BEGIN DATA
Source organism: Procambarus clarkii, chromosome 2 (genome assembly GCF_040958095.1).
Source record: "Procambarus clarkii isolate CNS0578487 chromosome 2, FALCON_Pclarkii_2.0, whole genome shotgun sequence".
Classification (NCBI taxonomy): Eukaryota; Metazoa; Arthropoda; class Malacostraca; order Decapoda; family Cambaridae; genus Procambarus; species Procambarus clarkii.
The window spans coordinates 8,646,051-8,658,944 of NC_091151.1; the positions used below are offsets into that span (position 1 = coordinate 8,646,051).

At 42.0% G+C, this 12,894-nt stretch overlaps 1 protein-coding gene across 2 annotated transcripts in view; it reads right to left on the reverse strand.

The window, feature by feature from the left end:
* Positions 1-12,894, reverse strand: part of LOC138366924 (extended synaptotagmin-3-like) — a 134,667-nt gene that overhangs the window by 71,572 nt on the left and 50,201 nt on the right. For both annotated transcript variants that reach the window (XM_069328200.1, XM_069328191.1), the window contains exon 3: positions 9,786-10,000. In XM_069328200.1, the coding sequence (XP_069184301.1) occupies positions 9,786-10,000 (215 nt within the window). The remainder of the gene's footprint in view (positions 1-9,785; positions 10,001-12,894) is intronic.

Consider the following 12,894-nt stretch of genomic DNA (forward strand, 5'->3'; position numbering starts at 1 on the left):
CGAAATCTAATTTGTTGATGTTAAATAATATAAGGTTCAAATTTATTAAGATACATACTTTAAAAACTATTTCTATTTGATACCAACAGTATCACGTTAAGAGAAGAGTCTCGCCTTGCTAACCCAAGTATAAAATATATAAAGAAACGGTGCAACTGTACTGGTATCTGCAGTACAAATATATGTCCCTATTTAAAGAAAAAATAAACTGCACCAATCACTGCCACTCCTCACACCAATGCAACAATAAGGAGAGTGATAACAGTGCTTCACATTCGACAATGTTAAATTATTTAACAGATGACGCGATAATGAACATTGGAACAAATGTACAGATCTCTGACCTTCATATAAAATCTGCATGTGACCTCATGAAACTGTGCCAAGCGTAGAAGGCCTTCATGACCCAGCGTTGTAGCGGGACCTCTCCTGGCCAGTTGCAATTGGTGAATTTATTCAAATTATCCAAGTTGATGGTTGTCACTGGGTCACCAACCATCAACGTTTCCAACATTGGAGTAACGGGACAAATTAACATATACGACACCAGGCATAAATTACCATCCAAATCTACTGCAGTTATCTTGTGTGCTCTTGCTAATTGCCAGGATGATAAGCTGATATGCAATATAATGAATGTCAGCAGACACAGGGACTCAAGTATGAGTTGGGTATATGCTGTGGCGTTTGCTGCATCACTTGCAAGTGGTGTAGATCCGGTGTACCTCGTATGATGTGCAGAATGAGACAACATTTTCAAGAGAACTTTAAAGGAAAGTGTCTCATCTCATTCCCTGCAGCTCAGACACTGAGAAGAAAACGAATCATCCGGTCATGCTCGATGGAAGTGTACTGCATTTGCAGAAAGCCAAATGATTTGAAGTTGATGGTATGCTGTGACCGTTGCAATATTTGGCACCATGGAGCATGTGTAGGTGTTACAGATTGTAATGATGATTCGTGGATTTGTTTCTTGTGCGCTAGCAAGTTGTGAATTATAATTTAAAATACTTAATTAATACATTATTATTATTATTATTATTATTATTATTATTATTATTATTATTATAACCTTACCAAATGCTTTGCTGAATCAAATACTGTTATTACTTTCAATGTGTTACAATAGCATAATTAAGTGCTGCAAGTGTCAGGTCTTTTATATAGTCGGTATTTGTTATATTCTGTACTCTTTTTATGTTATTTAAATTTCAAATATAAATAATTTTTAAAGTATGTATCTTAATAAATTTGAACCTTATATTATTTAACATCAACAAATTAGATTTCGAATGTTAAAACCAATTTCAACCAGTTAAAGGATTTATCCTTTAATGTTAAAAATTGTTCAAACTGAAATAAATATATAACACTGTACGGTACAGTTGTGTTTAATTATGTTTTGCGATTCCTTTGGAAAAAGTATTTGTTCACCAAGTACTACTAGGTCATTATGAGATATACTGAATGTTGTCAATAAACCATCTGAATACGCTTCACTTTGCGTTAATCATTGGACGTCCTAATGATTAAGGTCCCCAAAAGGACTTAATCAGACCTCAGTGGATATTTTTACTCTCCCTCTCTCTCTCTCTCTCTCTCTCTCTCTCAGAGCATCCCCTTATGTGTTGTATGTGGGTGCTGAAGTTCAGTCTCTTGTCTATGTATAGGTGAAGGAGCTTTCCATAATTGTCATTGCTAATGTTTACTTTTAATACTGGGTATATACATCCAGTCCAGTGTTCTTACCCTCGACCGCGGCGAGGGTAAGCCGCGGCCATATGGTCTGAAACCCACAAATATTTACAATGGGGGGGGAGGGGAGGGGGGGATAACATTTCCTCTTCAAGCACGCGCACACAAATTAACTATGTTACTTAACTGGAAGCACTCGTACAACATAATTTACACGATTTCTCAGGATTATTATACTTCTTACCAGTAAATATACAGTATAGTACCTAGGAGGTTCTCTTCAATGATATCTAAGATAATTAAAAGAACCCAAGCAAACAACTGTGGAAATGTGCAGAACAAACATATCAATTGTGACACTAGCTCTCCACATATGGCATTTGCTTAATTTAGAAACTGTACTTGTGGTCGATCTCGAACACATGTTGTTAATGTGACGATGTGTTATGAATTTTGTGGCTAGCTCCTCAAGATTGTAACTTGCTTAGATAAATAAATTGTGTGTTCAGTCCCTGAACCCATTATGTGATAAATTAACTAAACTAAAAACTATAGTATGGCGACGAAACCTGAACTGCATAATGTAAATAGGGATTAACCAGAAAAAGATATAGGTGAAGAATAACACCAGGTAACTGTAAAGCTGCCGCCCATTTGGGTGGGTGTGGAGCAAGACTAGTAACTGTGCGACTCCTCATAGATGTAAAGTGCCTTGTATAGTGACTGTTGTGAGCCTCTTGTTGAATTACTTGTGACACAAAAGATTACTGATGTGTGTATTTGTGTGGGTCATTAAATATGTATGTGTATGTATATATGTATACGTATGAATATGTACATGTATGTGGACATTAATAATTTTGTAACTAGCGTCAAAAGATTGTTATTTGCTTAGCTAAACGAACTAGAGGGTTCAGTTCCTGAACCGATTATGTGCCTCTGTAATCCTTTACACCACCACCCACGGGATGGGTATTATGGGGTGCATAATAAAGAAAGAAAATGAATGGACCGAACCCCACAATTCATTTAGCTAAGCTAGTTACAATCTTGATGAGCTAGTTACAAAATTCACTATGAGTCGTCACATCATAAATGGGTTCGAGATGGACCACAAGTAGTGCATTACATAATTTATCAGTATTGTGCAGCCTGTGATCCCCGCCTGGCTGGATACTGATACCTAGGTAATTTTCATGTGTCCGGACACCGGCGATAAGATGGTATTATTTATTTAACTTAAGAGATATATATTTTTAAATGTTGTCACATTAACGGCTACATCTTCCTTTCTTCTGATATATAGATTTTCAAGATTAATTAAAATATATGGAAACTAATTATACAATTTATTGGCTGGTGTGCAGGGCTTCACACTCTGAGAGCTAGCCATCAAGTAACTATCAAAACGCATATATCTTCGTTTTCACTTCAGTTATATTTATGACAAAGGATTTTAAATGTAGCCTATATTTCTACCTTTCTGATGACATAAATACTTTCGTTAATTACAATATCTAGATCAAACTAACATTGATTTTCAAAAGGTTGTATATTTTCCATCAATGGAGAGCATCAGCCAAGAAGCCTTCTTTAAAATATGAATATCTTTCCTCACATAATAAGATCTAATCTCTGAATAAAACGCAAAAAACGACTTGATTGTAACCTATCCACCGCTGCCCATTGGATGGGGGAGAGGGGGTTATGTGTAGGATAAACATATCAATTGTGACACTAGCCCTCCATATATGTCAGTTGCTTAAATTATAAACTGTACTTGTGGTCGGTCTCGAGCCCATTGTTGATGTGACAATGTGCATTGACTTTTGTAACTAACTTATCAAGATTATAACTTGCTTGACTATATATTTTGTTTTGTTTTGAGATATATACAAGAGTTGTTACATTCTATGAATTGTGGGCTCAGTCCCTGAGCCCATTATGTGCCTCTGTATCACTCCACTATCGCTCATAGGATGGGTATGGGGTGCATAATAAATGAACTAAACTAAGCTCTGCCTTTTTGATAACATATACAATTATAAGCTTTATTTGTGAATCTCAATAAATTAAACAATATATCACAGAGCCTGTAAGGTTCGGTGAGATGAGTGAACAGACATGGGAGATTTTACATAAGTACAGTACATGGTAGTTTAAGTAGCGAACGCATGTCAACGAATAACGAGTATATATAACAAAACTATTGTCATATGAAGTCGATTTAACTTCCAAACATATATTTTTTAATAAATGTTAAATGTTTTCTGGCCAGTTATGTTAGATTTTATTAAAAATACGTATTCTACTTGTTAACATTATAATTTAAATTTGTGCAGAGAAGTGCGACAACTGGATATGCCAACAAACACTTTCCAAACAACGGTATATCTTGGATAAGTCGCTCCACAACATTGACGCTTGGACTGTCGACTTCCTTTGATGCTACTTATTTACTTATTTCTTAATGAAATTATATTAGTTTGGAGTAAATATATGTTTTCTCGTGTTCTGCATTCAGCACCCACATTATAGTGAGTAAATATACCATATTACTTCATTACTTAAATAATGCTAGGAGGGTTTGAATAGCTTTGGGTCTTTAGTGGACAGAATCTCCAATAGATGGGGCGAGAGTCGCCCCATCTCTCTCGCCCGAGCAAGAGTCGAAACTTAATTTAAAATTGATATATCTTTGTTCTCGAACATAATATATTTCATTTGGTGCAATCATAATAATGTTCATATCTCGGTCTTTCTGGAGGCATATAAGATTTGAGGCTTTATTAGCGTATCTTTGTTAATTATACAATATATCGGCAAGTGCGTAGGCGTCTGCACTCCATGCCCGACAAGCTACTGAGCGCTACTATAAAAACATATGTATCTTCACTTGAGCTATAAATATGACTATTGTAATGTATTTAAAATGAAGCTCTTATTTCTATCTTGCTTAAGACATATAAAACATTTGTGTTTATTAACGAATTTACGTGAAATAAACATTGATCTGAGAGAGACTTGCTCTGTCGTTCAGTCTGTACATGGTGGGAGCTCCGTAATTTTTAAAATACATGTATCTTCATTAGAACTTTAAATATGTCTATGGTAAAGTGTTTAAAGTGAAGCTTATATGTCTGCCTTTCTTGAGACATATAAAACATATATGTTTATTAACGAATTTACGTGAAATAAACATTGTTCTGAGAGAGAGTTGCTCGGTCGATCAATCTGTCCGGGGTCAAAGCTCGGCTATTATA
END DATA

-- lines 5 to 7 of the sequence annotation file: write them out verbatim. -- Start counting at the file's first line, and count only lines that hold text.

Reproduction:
At 42.0% G+C, this 12,894-nt stretch overlaps 1 protein-coding gene across 2 annotated transcripts in view; it reads right to left on the reverse strand.

The window, feature by feature from the left end:
* Positions 1-12,894, reverse strand: part of LOC138366924 (extended synaptotagmin-3-like) — a 134,667-nt gene that overhangs the window by 71,572 nt on the left and 50,201 nt on the right. For both annotated transcript variants that reach the window (XM_069328200.1, XM_069328191.1), the window contains exon 3: positions 9,786-10,000. In XM_069328200.1, the coding sequence (XP_069184301.1) occupies positions 9,786-10,000 (215 nt within the window). The remainder of the gene's footprint in view (positions 1-9,785; positions 10,001-12,894) is intronic.